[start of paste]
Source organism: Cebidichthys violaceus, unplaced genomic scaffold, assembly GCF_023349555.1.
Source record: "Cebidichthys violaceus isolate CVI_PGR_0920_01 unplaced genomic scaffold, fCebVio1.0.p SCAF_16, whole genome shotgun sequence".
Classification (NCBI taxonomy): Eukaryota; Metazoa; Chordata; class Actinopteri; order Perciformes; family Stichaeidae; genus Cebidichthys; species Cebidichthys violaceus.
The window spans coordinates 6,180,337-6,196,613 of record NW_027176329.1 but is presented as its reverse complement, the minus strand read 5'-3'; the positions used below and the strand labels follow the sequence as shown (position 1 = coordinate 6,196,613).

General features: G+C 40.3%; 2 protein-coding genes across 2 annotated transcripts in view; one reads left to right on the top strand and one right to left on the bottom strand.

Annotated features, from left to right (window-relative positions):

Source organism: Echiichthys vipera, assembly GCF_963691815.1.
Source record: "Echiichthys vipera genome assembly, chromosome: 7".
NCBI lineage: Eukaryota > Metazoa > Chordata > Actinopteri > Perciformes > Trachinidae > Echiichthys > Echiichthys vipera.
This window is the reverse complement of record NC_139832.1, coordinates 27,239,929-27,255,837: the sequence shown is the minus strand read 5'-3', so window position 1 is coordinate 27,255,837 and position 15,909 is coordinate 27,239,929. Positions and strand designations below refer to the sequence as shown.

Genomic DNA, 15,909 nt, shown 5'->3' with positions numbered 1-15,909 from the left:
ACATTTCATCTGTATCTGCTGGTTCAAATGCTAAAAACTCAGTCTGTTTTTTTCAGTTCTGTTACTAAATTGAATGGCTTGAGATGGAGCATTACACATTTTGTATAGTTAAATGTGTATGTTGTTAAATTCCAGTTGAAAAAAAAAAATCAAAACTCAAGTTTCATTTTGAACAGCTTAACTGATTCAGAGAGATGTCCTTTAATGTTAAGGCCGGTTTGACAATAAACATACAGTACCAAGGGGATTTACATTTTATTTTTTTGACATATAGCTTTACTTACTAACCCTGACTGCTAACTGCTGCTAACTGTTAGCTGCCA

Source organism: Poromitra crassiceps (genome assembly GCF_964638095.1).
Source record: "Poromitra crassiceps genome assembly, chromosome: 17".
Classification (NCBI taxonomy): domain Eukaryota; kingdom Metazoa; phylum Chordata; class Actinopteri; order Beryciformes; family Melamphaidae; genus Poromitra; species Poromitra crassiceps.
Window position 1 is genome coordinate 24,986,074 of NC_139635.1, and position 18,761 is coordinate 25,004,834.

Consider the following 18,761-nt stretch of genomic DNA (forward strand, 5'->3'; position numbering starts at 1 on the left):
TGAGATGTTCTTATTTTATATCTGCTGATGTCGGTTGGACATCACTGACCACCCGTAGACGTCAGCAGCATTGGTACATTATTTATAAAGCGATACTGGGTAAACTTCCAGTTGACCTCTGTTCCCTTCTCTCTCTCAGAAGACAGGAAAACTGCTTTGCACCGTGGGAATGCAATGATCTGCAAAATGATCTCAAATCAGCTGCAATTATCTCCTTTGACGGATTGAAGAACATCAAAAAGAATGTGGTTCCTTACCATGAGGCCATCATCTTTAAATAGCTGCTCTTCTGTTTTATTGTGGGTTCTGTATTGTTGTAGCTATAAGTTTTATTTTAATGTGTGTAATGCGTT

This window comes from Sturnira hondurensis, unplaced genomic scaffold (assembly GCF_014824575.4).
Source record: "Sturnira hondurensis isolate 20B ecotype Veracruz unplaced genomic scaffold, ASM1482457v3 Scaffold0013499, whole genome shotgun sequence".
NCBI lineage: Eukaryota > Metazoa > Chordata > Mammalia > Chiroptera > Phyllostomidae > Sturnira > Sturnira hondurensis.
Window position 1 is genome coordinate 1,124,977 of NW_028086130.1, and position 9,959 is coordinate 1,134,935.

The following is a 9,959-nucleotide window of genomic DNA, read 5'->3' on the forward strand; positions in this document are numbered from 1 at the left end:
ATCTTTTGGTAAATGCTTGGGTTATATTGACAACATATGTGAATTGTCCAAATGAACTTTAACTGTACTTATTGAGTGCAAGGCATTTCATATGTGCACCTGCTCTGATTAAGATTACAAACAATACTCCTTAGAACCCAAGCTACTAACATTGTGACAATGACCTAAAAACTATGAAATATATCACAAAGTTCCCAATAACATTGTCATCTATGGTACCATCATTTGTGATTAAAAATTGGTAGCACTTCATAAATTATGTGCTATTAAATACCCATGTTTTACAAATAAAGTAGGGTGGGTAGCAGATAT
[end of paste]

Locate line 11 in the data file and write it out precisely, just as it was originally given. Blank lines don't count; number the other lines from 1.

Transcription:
Genomic DNA, 15,909 nt, shown 5'->3' with positions numbered 1-15,909 from the left: